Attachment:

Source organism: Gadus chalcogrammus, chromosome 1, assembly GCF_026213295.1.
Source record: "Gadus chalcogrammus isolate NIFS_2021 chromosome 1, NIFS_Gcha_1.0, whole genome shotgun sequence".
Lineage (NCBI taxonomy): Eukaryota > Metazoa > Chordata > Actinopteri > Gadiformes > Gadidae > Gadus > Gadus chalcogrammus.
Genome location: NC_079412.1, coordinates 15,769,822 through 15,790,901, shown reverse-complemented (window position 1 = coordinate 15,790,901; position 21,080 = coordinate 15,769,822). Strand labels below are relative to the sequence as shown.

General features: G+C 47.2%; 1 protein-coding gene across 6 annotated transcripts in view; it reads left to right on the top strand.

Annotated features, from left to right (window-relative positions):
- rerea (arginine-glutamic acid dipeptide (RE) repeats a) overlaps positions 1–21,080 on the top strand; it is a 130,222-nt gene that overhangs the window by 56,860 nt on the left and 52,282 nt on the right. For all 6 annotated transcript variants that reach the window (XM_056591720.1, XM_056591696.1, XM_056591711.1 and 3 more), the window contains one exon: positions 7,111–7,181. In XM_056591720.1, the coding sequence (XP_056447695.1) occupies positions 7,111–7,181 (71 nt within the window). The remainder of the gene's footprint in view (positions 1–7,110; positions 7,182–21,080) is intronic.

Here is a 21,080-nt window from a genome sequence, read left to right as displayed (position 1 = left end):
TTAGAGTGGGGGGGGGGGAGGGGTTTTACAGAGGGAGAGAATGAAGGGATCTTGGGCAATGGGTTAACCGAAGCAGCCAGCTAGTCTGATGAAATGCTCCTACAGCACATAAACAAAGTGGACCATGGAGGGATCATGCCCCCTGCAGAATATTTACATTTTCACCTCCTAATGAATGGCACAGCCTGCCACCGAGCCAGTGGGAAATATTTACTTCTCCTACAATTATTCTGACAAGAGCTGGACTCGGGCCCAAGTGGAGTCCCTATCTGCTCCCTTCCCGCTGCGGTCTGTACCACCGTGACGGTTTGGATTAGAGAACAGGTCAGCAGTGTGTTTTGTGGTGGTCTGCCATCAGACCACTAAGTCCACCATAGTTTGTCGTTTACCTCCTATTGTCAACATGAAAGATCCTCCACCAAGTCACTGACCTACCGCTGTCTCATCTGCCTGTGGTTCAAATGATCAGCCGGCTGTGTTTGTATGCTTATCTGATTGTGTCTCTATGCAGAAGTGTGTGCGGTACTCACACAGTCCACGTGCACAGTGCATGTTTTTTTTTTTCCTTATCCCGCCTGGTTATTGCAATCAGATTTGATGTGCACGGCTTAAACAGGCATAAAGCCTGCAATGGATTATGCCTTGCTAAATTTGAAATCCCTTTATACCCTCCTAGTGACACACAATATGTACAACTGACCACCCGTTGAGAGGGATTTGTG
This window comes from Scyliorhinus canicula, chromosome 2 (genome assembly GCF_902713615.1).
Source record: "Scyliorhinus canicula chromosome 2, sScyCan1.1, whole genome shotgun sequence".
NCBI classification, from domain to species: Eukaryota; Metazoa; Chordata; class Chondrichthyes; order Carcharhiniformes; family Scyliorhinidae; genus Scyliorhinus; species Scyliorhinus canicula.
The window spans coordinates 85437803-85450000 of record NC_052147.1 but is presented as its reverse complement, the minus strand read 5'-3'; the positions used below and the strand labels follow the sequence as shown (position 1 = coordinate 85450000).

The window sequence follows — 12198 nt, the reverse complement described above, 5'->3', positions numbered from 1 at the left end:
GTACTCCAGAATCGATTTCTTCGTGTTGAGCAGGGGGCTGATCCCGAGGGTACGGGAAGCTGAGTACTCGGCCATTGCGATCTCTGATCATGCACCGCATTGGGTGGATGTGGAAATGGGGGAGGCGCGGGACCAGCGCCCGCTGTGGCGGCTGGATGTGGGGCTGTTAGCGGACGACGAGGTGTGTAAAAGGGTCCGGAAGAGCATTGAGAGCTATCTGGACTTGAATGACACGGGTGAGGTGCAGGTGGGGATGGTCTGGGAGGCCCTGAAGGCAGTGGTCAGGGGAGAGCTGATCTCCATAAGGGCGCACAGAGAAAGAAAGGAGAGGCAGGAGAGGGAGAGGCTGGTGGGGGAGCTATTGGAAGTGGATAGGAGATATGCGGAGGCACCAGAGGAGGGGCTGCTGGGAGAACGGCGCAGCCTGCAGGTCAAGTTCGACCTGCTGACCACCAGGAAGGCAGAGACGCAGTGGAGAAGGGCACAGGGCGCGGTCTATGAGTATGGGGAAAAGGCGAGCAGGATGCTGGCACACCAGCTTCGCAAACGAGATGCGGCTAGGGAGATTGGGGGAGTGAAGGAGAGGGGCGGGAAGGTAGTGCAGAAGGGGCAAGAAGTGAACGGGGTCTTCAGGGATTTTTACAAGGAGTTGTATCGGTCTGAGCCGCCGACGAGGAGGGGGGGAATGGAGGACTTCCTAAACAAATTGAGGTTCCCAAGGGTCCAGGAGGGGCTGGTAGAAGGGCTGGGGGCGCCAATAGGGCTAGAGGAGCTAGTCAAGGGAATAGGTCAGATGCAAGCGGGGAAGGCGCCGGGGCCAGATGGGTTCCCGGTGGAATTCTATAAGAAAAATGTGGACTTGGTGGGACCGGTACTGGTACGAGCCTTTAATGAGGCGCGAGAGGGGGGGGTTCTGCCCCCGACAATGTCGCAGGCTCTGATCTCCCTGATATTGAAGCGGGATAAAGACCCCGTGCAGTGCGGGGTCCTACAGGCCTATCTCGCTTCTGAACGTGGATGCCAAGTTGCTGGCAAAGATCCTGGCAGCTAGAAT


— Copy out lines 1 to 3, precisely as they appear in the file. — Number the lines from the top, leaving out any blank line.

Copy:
Source organism: Gadus chalcogrammus, chromosome 1, assembly GCF_026213295.1.
Source record: "Gadus chalcogrammus isolate NIFS_2021 chromosome 1, NIFS_Gcha_1.0, whole genome shotgun sequence".
Lineage (NCBI taxonomy): Eukaryota > Metazoa > Chordata > Actinopteri > Gadiformes > Gadidae > Gadus > Gadus chalcogrammus.